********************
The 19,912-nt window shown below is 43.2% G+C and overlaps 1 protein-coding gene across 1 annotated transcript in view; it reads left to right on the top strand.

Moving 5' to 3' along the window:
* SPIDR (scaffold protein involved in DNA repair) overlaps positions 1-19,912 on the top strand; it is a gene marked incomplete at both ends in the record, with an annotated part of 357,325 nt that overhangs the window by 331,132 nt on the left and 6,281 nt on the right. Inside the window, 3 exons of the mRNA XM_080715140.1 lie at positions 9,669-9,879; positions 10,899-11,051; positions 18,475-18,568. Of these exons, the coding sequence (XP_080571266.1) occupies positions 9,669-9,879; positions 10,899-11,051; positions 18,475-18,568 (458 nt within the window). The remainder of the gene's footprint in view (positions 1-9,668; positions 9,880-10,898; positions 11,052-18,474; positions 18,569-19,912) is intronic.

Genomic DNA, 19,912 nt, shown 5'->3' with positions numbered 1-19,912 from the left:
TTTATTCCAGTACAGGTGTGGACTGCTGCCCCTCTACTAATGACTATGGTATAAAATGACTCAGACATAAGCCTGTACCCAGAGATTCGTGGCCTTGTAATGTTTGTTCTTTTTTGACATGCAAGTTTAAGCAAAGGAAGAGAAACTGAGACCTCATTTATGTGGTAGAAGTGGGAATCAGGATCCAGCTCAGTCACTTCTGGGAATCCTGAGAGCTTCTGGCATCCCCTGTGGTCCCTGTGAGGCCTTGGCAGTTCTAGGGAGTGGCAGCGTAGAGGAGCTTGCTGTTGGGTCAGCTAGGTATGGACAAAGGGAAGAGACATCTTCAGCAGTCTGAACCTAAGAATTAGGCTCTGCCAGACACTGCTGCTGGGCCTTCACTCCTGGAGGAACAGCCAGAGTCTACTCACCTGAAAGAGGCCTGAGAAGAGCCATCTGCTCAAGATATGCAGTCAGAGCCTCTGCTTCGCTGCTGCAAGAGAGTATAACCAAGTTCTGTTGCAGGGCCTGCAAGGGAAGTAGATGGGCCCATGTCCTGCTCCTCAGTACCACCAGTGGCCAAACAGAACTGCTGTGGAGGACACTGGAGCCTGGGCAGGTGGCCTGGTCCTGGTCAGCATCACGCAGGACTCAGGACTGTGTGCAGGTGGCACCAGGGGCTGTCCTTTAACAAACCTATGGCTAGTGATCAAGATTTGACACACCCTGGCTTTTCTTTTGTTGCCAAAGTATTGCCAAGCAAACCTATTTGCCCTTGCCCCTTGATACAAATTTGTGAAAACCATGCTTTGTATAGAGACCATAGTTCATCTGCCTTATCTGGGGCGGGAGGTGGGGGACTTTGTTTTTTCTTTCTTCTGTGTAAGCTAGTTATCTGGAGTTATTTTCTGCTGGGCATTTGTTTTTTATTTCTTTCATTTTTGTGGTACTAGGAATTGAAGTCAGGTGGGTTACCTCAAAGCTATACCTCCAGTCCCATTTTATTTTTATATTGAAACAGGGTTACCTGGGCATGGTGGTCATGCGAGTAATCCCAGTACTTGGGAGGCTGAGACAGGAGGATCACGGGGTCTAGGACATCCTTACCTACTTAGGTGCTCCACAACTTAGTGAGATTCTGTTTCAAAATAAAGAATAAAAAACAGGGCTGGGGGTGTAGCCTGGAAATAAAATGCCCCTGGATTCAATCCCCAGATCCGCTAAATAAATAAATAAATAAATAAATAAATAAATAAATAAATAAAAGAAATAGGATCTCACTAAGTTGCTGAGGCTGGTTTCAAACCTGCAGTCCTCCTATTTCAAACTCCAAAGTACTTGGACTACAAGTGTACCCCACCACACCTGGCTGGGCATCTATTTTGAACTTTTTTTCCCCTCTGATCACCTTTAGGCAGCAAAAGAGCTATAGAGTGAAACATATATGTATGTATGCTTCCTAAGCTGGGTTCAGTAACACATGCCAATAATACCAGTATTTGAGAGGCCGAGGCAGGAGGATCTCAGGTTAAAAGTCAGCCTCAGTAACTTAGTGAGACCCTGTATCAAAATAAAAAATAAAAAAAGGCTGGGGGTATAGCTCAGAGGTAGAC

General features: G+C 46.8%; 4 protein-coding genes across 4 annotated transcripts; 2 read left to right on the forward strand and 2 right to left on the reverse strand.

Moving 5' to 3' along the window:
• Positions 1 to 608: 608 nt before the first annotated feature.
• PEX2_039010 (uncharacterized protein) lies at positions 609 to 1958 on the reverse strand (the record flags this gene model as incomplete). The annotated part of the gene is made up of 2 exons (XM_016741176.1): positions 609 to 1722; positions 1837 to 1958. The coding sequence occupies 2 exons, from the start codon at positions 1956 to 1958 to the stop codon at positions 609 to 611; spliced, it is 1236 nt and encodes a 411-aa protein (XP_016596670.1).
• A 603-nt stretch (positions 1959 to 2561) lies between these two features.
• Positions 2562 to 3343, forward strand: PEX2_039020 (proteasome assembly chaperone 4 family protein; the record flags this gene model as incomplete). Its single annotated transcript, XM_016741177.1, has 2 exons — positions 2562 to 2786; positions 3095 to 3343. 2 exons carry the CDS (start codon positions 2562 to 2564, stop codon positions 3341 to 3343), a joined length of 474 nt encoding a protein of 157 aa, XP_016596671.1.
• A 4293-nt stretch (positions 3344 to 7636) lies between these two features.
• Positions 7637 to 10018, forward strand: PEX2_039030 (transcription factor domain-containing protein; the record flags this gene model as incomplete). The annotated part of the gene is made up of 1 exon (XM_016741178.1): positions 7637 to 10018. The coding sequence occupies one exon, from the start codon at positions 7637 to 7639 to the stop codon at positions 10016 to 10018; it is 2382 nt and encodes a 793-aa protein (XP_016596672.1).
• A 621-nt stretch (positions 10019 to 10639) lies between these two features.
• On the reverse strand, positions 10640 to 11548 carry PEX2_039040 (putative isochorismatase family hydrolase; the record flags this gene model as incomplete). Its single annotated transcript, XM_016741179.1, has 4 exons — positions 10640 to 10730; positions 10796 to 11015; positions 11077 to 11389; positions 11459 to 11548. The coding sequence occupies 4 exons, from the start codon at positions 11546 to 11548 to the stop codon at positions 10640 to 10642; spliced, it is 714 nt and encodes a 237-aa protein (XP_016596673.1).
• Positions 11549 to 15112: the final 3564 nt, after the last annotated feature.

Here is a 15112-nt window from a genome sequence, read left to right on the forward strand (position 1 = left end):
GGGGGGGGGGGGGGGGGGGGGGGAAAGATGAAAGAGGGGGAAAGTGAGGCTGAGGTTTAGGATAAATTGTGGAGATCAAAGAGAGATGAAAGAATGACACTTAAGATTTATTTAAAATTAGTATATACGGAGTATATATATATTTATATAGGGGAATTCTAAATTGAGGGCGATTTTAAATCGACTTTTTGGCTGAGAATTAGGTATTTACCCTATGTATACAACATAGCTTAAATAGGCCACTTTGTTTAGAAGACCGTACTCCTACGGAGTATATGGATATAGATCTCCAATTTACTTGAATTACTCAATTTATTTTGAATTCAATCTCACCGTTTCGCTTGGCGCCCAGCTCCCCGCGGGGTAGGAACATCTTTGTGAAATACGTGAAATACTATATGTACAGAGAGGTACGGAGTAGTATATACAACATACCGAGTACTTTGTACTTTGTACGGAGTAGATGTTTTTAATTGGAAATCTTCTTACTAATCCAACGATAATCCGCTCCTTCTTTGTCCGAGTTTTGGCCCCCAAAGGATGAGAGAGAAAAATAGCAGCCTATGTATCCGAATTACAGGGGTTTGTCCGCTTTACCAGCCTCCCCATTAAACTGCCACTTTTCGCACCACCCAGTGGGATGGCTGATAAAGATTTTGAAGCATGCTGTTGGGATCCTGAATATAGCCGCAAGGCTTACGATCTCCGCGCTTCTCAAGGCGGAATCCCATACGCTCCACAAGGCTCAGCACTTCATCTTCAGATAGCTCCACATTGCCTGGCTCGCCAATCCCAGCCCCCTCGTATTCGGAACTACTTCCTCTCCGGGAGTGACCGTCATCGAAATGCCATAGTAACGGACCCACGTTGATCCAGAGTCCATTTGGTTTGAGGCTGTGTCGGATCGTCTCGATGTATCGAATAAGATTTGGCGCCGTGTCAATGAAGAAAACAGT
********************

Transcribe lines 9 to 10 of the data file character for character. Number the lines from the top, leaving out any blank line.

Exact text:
• PEX2_039010 (uncharacterized protein) lies at positions 609 to 1958 on the reverse strand (the record flags this gene model as incomplete). The annotated part of the gene is made up of 2 exons (XM_016741176.1): positions 609 to 1722; positions 1837 to 1958. The coding sequence occupies 2 exons, from the start codon at positions 1956 to 1958 to the stop codon at positions 609 to 611; spliced, it is 1236 nt and encodes a 411-aa protein (XP_016596670.1).
• A 603-nt stretch (positions 1959 to 2561) lies between these two features.